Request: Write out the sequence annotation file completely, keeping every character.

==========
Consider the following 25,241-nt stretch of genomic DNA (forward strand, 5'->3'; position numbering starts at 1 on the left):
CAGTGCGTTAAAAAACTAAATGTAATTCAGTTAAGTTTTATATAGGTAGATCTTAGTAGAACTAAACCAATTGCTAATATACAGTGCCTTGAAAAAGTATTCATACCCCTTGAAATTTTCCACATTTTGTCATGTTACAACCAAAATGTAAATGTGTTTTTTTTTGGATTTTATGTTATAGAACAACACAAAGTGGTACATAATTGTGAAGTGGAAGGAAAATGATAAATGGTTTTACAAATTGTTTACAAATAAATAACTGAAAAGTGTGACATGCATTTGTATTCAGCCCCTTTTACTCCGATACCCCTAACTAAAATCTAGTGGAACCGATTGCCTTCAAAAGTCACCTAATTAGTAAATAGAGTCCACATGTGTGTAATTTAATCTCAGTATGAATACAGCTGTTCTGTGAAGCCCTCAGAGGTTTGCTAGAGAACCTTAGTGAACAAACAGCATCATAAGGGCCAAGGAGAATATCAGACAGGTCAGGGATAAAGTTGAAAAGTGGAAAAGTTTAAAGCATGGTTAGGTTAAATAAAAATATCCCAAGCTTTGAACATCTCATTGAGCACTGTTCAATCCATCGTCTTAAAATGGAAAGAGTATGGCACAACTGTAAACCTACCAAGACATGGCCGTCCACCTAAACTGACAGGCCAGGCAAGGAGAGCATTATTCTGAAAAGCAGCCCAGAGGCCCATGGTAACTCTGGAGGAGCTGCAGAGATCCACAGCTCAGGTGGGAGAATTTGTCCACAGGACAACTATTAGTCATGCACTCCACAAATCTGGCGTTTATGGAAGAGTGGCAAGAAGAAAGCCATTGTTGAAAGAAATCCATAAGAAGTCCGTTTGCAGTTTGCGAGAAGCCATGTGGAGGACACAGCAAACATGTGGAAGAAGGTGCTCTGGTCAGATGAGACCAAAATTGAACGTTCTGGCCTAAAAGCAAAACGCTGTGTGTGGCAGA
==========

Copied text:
Consider the following 25,241-nt stretch of genomic DNA (forward strand, 5'->3'; position numbering starts at 1 on the left):
CAGTGCGTTAAAAAACTAAATGTAATTCAGTTAAGTTTTATATAGGTAGATCTTAGTAGAACTAAACCAATTGCTAATATACAGTGCCTTGAAAAAGTATTCATACCCCTTGAAATTTTCCACATTTTGTCATGTTACAACCAAAATGTAAATGTGTTTTTTTTTGGATTTTATGTTATAGAACAACACAAAGTGGTACATAATTGTGAAGTGGAAGGAAAATGATAAATGGTTTTACAAATTGTTTACAAATAAATAACTGAAAAGTGTGACATGCATTTGTATTCAGCCCCTTTTACTCCGATACCCCTAACTAAAATCTAGTGGAACCGATTGCCTTCAAAAGTCACCTAATTAGTAAATAGAGTCCACATGTGTGTAATTTAATCTCAGTATGAATACAGCTGTTCTGTGAAGCCCTCAGAGGTTTGCTAGAGAACCTTAGTGAACAAACAGCATCATAAGGGCCAAGGAGAATATCAGACAGGTCAGGGATAAAGTTGAAAAGTGGAAAAGTTTAAAGCATGGTTAGGTTAAATAAAAATATCCCAAGCTTTGAACATCTCATTGAGCACTGTTCAATCCATCGTCTTAAAATGGAAAGAGTATGGCACAACTGTAAACCTACCAAGACATGGCCGTCCACCTAAACTGACAGGCCAGGCAAGGAGAGCATTATTCTGAAAAGCAGCCCAGAGGCCCATGGTAACTCTGGAGGAGCTGCAGAGATCCACAGCTCAGGTGGGAGAATTTGTCCACAGGACAACTATTAGTCATGCACTCCACAAATCTGGCGTTTATGGAAGAGTGGCAAGAAGAAAGCCATTGTTGAAAGAAATCCATAAGAAGTCCGTTTGCAGTTTGCGAGAAGCCATGTGGAGGACACAGCAAACATGTGGAAGAAGGTGCTCTGGTCAGATGAGACCAAAATTGAACGTTCTGGCCTAAAAGCAAAACGCTGTGTGTGGCAGA